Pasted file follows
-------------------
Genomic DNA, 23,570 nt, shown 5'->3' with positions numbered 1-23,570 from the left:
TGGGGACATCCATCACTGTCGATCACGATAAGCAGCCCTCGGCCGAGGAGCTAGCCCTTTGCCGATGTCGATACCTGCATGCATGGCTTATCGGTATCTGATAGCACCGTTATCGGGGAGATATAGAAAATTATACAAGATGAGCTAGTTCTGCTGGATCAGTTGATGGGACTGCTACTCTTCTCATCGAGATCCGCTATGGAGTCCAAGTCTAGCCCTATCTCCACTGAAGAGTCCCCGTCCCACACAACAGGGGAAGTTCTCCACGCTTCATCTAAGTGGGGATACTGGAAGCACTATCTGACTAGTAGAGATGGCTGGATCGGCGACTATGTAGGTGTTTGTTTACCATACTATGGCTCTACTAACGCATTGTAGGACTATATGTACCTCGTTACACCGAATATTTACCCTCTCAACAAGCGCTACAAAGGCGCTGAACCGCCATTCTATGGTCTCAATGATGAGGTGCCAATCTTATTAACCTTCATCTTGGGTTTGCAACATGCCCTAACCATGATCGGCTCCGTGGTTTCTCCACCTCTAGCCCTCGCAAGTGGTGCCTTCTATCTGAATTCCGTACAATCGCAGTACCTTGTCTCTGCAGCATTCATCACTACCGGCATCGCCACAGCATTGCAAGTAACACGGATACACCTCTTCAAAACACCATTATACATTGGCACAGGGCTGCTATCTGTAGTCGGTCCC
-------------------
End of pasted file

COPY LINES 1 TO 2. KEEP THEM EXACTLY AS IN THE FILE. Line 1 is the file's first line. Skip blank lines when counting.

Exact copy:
Genomic DNA, 23,570 nt, shown 5'->3' with positions numbered 1-23,570 from the left:
TGGGGACATCCATCACTGTCGATCACGATAAGCAGCCCTCGGCCGAGGAGCTAGCCCTTTGCCGATGTCGATACCTGCATGCATGGCTTATCGGTATCTGATAGCACCGTTATCGGGGAGATATAGAAAATTATACAAGATGAGCTAGTTCTGCTGGATCAGTTGATGGGACTGCTACTCTTCTCATCGAGATCCGCTATGGAGTCCAAGTCTAGCCCTATCTCCACTGAAGAGTCCCCGTCCCACACAACAGGGGAAGTTCTCCACGCTTCATCTAAGTGGGGATACTGGAAGCACTATCTGACTAGTAGAGATGGCTGGATCGGCGACTATGTAGGTGTTTGTTTACCATACTATGGCTCTACTAACGCATTGTAGGACTATATGTACCTCGTTACACCGAATATTTACCCTCTCAACAAGCGCTACAAAGGCGCTGAACCGCCATTCTATGGTCTCAATGATGAGGTGCCAATCTTATTAACCTTCATCTTGGGTTTGCAACATGCCCTAACCATGATCGGCTCCGTGGTTTCTCCACCTCTAGCCCTCGCAAGTGGTGCCTTCTATCTGAATTCCGTACAATCGCAGTACCTTGTCTCTGCAGCATTCATCACTACCGGCATCGCCACAGCATTGCAAGTAACACGGATACACCTCTTCAAAACACCATTATACATTGGCACAGGGCTGCTATCTGTAGTCGGTCCC